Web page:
I attended a CraftFest panel yesterday, as part of the warm up for ThrillerFest. Thriller writer David Morrell talked about point of view, that element of the craft that has bedeviled so many writers.
David Morrell has been in the business for 37 years, so he knows a thing or two about writing. You probably know who he is. If not, go read about him on his website. (I will briefly note that in addition to be an enormously successful writer of thrillers, David was also a professor of American Literature at the University of Iowa for many years.)
What follows are David's thoughts, which I hastily scribbled down. I only captured the basic details of what he said and not much of the flavor. (He accompanied his discussion with many examples drawn from literature, including an impressive number of memorized quotes.) POV seems like a basic aspect of writing, but it's amazing how many authors still get it wrong.
Point of View
The decision of which POV to use when writing a novel is one of the most important a writer can make. POV is one of the fundamental tools of writing and must be chosen wisely. Regardless of which POV you choose, you should do so deliberately, knowing why you chose it and what you're doing with it. The wrong choice of POV can doom a project.
- Written from the POV of the narrator, in the "I" form.
- When used properly, the first person is "a glory." But alas, it is usually not used properly.
- First-person is especially popular with new writers, because it seems so easy -- you just write like you're talking, right? Wrong. That's the pitfall. If you write like you talk, like you're telling a story orally, your writing will probably fail.
- The first person makes it easy for writers to fall into common mistakes:
- it's wordy and rambling (just like the stories we tell orally)
- it's too easy to tell, not show
- it tends to rely almost exclusively on the sense of sight, leading to writing that is flat and one-dimensional
- Morrell notes: It is not the writer's job to make the reader see what is going on, but to make the reader feel what is going on.
- It's usually logically inconsistent -- Why is this narrator taking the time to sit down and pen a 300-page account of his/her life. Does that make sense?
- Some of Morrell's favorite books (Farewell to Arms, Rogue Male, Gatsby) are in the first person, but if you're going to do it, you'd better have a damn good reason and you'd better know what you're doing.
- To paraphrase Henry James, it's a "trap for the unwary."
- However, if you can pull it off, it can be brilliant.
Third Person Omniscient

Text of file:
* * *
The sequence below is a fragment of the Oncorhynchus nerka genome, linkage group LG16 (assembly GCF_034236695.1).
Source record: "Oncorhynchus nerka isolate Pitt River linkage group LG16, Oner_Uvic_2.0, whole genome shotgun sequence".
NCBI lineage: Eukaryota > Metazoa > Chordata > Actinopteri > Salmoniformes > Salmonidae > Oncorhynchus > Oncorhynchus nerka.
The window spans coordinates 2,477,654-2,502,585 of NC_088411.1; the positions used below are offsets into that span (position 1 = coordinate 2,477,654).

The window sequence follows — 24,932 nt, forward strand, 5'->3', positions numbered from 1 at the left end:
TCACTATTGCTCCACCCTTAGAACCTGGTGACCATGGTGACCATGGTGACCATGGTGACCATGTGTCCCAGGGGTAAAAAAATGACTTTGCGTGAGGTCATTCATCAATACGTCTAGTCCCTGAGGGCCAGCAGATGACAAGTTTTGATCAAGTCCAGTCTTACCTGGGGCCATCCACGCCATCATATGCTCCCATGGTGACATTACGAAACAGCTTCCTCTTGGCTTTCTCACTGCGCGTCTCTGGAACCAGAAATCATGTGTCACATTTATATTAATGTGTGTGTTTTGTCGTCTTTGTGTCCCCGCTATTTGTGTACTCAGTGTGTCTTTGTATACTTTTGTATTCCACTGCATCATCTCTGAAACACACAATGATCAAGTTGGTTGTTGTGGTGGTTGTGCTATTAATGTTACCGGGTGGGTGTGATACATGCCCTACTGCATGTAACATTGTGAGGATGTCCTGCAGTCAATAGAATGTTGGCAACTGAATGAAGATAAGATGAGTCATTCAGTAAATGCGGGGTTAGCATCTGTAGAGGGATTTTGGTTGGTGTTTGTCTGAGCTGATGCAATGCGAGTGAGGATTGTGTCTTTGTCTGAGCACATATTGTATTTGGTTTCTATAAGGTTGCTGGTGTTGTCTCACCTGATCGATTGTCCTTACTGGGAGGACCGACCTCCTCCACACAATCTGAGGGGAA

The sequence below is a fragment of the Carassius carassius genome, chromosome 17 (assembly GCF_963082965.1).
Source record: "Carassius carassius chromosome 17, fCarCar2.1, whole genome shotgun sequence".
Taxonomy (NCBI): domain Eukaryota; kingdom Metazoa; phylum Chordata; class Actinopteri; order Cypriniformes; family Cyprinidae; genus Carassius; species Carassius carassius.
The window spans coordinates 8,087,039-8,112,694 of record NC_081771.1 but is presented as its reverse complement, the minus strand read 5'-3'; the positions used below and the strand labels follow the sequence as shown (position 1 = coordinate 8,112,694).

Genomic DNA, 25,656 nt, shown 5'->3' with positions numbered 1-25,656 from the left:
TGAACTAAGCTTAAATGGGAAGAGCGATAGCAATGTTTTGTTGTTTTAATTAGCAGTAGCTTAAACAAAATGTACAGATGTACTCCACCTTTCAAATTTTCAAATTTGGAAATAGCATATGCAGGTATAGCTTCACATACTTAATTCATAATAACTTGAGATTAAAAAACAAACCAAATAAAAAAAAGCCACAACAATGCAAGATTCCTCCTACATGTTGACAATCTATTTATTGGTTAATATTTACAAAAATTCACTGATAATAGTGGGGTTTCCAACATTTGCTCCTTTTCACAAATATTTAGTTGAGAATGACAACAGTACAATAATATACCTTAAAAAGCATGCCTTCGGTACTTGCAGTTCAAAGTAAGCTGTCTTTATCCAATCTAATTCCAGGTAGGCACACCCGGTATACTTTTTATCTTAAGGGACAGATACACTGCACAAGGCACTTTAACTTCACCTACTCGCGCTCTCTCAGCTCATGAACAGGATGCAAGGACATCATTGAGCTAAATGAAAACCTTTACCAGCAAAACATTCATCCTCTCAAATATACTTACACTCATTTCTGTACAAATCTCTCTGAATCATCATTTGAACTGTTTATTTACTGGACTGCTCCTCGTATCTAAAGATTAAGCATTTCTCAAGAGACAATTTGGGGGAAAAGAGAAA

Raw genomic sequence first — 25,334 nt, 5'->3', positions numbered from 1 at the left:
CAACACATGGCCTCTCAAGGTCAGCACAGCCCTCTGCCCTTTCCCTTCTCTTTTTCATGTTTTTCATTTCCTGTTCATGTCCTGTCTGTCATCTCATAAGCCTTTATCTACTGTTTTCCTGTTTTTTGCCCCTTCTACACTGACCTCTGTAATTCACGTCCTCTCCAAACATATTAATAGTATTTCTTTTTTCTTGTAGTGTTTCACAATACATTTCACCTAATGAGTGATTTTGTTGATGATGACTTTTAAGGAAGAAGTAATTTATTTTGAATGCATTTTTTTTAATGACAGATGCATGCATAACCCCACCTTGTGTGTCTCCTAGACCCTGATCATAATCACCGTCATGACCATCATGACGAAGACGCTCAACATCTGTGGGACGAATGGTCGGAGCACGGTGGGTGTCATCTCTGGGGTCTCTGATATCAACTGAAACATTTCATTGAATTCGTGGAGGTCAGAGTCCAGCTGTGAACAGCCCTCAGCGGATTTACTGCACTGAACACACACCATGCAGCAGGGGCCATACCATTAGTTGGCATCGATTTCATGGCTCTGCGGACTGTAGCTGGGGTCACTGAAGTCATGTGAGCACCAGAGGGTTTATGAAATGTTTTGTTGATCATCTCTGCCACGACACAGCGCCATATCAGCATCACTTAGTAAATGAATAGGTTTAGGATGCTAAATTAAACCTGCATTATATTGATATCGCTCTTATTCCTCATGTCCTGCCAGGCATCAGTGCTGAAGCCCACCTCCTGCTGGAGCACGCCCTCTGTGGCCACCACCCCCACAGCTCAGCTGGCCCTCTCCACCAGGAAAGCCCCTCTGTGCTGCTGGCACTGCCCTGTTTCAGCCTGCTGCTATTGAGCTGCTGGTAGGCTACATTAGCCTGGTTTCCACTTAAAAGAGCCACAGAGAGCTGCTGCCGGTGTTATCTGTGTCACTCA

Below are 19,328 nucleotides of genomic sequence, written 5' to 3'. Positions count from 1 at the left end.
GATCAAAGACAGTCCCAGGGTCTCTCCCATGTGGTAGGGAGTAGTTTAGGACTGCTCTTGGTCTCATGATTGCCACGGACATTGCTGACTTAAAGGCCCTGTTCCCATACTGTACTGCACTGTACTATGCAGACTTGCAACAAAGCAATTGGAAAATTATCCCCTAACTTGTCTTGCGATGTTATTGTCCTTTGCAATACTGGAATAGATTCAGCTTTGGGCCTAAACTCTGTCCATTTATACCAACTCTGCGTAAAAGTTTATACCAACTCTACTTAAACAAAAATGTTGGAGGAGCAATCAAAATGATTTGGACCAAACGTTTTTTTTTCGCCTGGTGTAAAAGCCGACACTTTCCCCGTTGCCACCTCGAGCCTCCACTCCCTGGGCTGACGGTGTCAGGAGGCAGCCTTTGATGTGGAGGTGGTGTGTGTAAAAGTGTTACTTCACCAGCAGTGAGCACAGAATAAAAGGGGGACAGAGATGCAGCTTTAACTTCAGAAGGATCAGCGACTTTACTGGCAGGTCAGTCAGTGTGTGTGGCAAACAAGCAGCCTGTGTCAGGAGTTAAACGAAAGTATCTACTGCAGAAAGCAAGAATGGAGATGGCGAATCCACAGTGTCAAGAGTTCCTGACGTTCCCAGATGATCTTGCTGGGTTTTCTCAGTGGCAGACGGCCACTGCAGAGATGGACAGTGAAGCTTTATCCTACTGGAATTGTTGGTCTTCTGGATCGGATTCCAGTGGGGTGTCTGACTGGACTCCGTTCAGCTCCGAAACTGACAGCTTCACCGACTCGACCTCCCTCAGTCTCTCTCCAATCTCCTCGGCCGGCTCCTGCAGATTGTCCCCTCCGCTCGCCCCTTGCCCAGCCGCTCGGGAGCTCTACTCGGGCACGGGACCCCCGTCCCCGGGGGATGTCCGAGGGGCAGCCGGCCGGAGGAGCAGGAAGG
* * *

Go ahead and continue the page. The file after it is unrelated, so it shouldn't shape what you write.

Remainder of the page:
- The all-knowing voice, a story told from a god-like perspective.
- Classic example: Dickens' Tale of Two Cities ("It was the best of times. It was the worst of times.")
- A style of storytelling that takes a historical perspective -- this is what happened, this is what people thought and felt and did.
- This was the standard form for much of the 19th century.
- It tends to lead to a story that is slow; not immediate. The story is told rather than being dramatized. Thus it can be hard for the modern reader to appreciate.
- Today, it is old-fashioned and seldom used except in parody.
- The "you" tense. (E.g., "You walk down the street, not knowing what you're going to find around the corner.")
- Largely experimental and only used for a very specific kind of story.
- Used by McInerney in Bright Lights, Big City to show the character's drug-addled state.
Third Person Limited
- Told through one character's viewpoint, seeing just what that character sees and thinking just what s/he thinks.
- Can switch POV away from that character, but the story should only be told through one character's viewpoint at a time.
- The POV usually breaks between chapters, but can be done within chapters. However, the writer should give the reader a visual indication that POV is being changed -- just skip down a few lines or give some other form of break.
- 3rd person ltd is the most often used POV and the one that, by default, is the best choice for most stories.
- [I'm sure David had more to say on this topic, but he ran out of time.]
Bottom line: In Morrell's judgment, most first-person novels could be improved by a shift to the third person. First person is very hard to do -- harder than third person limited -- and should only be done with great care by the writer, and only when the story demands it. Otherwise, especially for new writers, they're probably better off going with third person.
For more of David Morrell's thoughts on writing, check out his excellent book The Successful Novelist.